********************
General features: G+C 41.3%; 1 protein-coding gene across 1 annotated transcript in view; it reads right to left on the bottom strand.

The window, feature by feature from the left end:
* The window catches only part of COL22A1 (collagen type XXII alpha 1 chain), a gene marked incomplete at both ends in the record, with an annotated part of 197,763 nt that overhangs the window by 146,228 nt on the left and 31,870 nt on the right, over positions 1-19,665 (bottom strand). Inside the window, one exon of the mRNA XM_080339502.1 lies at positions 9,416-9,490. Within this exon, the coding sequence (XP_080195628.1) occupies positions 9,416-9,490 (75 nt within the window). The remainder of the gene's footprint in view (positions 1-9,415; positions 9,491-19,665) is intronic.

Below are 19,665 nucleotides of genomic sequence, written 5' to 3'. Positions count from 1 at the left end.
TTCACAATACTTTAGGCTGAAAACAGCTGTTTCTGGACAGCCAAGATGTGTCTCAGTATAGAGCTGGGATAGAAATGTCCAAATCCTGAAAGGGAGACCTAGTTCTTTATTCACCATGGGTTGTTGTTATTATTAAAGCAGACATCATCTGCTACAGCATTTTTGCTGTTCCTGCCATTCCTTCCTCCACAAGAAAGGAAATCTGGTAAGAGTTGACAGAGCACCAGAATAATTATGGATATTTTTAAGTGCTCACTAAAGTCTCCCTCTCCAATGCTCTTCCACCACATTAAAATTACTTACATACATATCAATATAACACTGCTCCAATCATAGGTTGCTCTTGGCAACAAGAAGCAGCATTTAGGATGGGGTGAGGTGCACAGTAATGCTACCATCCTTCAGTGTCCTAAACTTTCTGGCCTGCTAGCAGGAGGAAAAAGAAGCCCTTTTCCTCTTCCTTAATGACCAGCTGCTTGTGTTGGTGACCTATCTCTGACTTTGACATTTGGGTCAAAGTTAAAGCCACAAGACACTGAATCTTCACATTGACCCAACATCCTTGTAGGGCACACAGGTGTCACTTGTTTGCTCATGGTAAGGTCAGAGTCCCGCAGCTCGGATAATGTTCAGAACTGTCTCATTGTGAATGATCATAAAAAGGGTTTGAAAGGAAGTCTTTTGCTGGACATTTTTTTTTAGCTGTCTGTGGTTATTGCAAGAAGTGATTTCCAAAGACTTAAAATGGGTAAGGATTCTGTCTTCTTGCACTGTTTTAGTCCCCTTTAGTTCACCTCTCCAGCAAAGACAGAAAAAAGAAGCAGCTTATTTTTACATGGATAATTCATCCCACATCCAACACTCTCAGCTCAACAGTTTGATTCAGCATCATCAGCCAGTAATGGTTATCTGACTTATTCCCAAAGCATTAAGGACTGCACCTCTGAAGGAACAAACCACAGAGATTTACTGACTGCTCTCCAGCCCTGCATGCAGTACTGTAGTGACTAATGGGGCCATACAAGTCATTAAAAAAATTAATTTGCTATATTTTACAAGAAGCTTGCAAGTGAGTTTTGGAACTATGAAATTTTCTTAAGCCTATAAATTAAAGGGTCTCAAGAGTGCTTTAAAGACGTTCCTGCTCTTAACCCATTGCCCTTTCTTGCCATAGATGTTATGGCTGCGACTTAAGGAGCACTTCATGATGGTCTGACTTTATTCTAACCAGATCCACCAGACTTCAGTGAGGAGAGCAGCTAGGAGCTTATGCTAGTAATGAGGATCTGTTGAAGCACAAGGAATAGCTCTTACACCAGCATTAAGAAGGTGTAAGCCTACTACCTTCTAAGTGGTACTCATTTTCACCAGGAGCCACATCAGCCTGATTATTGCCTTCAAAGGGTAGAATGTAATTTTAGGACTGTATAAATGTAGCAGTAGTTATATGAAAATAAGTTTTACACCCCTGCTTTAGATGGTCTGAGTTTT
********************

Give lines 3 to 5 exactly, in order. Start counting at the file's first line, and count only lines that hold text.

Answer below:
* The window catches only part of COL22A1 (collagen type XXII alpha 1 chain), a gene marked incomplete at both ends in the record, with an annotated part of 197,763 nt that overhangs the window by 146,228 nt on the left and 31,870 nt on the right, over positions 1-19,665 (bottom strand). Inside the window, one exon of the mRNA XM_080339502.1 lies at positions 9,416-9,490. Within this exon, the coding sequence (XP_080195628.1) occupies positions 9,416-9,490 (75 nt within the window). The remainder of the gene's footprint in view (positions 1-9,415; positions 9,491-19,665) is intronic.

Below are 19,665 nucleotides of genomic sequence, written 5' to 3'. Positions count from 1 at the left end.
TTCACAATACTTTAGGCTGAAAACAGCTGTTTCTGGACAGCCAAGATGTGTCTCAGTATAGAGCTGGGATAGAAATGTCCAAATCCTGAAAGGGAGACCTAGTTCTTTATTCACCATGGGTTGTTGTTATTATTAAAGCAGACATCATCTGCTACAGCATTTTTGCTGTTCCTGCCATTCCTTCCTCCACAAGAAAGGAAATCTGGTAAGAGTTGACAGAGCACCAGAATAATTATGGATATTTTTAAGTGCTCACTAAAGTCTCCCTCTCCAATGCTCTTCCACCACATTAAAATTACTTACATACATATCAATATAACACTGCTCCAATCATAGGTTGCTCTTGGCAACAAGAAGCAGCATTTAGGATGGGGTGAGGTGCACAGTAATGCTACCATCCTTCAGTGTCCTAAACTTTCTGGCCTGCTAGCAGGAGGAAAAAGAAGCCCTTTTCCTCTTCCTTAATGACCAGCTGCTTGTGTTGGTGACCTATCTCTGACTTTGACATTTGGGTCAAAGTTAAAGCCACAAGACACTGAATCTTCACATTGACCCAACATCCTTGTAGGGCACACAGGTGTCACTTGTTTGCTCATGGTAAGGTCAGAGTCCCGCAGCTCGGATAATGTTCAGAACTGTCTCATTGTGAATGATCATAAAAAGGGTTTGAAAGGAAGTCTTTTGCTGGACATTTTTTTTTAGCTGTCTGTGGTTATTGCAAGAAGTGATTTCCAAAGACTTAAAATGGGTAAGGATTCTGTCTTCTTGCACTGTTTTAGTCCCCTTTAGTTCACCTCTCCAGCAAAGACAGAAAAAAGAAGCAGCTTATTTTTACATGGATAATTCATCCCACATCCAACACTCTCAGCTCAACAGTTTGATTCAGCATCATCAGCCAGTAATGGTTATCTGACTTATTCCCAAAGCATTAAGGACTGCACCTCTGAAGGAACAAACCACAGAGATTTACTGACTGCTCTCCAGCCCTGCATGCAGTACTGTAGTGACTAATGGGGCCATACAAGTCATTAAAAAAATTAATTTGCTATATTTTACAAGAAGCTTGCAAGTGAGTTTTGGAACTATGAAATTTTCTTAAGCCTATAAATTAAAGGGTCTCAAGAGTGCTTTAAAGACGTTCCTGCTCTTAACCCATTGCCCTTTCTTGCCATAGATGTTATGGCTGCGACTTAAGGAGCACTTCATGATGGTCTGACTTTATTCTAACCAGATCCACCAGACTTCAGTGAGGAGAGCAGCTAGGAGCTTATGCTAGTAATGAGGATCTGTTGAAGCACAAGGAATAGCTCTTACACCAGCATTAAGAAGGTGTAAGCCTACTACCTTCTAAGTGGTACTCATTTTCACCAGGAGCCACATCAGCCTGATTATTGCCTTCAAAGGGTAGAATGTAATTTTAGGACTGTATAAATGTAGCAGTAGTTATATGAAAATAAGTTTTACACCCCTGCTTTAGATGGTCTGAGTTTT